When it comes to Nintendo Switch controllers, sometimes third-party manufacturers really do know best. The 8BitDo Ultimate isn’t only the unofficial answer to the Nintendo Switch Pro Controller, it’s the usurper, packing heaps of customization options, two rear paddles, greater connectivity, and a charging dock.
Sold at $69.99 / £59.99 – the same price as Nintendo’s official gamepad – its functionality and value-for-money make it, for most people, the best Switch gamepad for docked gaming. If you’re looking for a Switch controller to use on the couch- and that could double up as a contender for best PC controller - then look no further than this.
On the surface, the Ultimate is a squished, rectangular redesign of the Pro controller. It has the same button and asymmetrical thumbstick layout but packs two remappable rear paddles, textured grips, and domed ABXY buttons that feel close to those of an Xbox One controller or Xbox Series X controller. At its center is a slightly crowded array of the usual Switch buttons (home, capture, plus, and minus) as well as an extra input for switching between button mapping profiles.
It’s all familiar enough, but the size might be an issue for some. As gamepads go, the Ultimate is on the small side, and noticeably stubbier than Nintendo’s Pro. It’s comfortable to hold in my medium-sized hands, but I imagine anyone with larger palms will find themselves contorting their pinkie and ring fingers to fit around the ends of its truncated grips. Everything feels solid in its construction, though, despite what the gamepad’s light weight might suggest.
The Ultimate really shines through its customization options. Every button can be remapped, the rear paddles assigned as secondary inputs, and the sensitivity of its triggers and thumbsticks fine-tuned across a generous tension spectrum. Macros can also be set if you want to really get into the weeds of personalization.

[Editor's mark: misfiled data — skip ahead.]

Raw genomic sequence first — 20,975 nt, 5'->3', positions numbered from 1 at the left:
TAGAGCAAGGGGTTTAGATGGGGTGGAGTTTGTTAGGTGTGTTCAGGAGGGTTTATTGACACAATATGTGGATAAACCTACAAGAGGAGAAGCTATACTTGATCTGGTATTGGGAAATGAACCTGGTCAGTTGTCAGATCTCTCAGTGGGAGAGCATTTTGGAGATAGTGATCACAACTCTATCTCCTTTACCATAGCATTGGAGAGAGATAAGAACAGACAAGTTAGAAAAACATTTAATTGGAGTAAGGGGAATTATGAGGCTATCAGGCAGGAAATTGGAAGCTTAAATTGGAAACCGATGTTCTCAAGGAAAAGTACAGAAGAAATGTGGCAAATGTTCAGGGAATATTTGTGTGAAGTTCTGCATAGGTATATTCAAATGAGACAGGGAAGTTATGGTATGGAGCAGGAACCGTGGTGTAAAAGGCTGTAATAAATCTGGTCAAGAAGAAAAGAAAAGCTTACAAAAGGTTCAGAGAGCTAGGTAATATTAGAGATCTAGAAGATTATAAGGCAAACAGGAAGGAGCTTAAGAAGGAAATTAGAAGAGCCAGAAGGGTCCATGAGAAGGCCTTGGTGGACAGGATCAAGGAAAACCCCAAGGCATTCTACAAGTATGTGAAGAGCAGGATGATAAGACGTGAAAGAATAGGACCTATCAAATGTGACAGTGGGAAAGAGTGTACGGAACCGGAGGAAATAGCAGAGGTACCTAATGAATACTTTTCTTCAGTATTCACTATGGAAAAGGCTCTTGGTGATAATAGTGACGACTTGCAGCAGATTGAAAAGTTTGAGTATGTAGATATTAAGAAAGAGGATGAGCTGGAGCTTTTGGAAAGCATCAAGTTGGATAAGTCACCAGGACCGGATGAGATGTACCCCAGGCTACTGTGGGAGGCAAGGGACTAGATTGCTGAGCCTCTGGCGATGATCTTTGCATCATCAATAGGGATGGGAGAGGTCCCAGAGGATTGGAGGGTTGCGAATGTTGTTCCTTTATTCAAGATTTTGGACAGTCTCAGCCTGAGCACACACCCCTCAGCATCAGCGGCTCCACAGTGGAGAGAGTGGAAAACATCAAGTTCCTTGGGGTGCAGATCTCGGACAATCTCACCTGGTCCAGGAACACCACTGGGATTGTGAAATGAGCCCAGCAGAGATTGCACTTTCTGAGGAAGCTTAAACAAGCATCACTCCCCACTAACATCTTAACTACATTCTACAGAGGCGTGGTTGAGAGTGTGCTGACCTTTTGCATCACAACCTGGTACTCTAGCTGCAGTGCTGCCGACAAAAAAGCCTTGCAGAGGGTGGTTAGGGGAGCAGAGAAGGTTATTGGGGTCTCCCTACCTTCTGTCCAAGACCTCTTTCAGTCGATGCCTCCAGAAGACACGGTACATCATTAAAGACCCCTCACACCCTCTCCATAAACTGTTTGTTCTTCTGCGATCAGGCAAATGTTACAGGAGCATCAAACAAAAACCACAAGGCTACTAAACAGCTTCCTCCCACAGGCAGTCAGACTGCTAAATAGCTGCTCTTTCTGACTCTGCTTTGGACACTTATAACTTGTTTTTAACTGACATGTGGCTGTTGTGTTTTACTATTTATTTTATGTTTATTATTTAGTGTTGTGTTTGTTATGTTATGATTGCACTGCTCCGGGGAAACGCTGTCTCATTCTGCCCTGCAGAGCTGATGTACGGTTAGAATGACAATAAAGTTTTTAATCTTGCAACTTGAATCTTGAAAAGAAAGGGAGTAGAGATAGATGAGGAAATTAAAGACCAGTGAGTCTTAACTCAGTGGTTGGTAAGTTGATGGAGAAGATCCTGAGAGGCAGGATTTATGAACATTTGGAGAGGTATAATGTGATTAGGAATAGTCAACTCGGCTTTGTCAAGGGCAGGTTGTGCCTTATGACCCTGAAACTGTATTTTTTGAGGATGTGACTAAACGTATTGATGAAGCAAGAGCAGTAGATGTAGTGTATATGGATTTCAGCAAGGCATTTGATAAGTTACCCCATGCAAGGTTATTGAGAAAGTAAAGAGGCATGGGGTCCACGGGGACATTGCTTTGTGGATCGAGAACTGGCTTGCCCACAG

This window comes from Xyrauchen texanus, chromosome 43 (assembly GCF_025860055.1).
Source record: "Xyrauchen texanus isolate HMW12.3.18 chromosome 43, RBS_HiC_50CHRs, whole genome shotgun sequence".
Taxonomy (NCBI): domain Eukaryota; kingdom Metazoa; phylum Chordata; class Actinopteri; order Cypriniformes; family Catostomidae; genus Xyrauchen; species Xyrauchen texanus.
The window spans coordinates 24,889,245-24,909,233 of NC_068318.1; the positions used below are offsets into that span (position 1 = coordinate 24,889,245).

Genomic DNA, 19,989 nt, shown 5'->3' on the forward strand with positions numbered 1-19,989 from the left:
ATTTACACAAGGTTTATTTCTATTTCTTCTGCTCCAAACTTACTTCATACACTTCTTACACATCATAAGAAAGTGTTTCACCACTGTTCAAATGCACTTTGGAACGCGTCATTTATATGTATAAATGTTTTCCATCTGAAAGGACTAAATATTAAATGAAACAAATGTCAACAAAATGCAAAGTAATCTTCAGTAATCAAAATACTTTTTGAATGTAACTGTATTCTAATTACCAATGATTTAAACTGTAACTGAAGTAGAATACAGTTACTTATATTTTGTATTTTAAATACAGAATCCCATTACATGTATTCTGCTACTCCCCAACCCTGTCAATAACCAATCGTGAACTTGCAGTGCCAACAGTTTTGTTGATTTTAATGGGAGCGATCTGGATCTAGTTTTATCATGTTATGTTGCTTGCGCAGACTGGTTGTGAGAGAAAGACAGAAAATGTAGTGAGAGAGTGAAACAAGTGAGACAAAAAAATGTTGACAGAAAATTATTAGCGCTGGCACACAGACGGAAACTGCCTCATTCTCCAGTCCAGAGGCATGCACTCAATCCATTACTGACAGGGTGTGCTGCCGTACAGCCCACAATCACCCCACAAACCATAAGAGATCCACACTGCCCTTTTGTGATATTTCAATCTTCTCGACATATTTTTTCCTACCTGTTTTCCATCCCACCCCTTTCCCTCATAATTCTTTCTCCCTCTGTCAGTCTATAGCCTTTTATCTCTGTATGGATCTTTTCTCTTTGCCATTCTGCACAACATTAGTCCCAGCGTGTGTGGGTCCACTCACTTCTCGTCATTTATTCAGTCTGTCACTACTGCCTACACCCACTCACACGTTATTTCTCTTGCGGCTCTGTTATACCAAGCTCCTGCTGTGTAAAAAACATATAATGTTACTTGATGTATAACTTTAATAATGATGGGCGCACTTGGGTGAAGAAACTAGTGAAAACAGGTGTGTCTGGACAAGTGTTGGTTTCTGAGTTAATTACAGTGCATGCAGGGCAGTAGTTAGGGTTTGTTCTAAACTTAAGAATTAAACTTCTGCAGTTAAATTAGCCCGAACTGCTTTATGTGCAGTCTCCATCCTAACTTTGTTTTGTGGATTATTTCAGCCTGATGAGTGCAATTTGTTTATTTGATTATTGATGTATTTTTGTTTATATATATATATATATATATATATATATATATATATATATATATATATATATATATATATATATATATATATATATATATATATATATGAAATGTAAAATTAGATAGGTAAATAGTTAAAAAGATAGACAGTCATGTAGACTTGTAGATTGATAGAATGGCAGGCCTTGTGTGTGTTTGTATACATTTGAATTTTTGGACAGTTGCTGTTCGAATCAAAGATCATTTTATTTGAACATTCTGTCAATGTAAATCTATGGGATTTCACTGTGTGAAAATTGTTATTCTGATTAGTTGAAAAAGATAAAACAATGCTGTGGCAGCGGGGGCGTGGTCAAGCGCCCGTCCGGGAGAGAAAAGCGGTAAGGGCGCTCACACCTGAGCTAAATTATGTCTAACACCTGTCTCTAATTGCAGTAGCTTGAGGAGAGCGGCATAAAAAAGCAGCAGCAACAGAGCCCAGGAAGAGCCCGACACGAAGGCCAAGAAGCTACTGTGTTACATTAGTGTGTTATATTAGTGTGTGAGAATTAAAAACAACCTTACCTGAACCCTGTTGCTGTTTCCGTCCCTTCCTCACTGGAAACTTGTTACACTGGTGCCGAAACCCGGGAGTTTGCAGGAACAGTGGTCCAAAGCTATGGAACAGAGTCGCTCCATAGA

Everything is altered in an app that’s compatible with PC, Android, and iOS. It’s intuitive enough, and I found tweaking the Ultimate with a few button presses on my phone, rather than wiring it up to my gaming PC, was the best way to test out different selections on the fly. Custom button maps can be saved to three profiles, and swapped between using a button on the gamepad’s front, making it easy to switch, edit and tweak your control scheme if something isn’t quite right.
On the back, the rear paddles are placed comfortably across the controller’s curved grips and have a fairly heavy actuation. Given the Ultimate’s diminutive size, that handily stops you from accidentally activating them with the slightest touch.
All of this surpasses the functionality of the Nintendo Switch Pro Controller, but the Ultimate’s value for money is really hammered home by the inclusion of a sleek charging dock. Add to that PC, Android, and iOS compatibility, as well as motion controls, and it’s close to being a universal gamepad. Just be wary of which version of the controller you pick up, as it also comes in a Windows-Android model that doesn’t support the Nintendo Switch.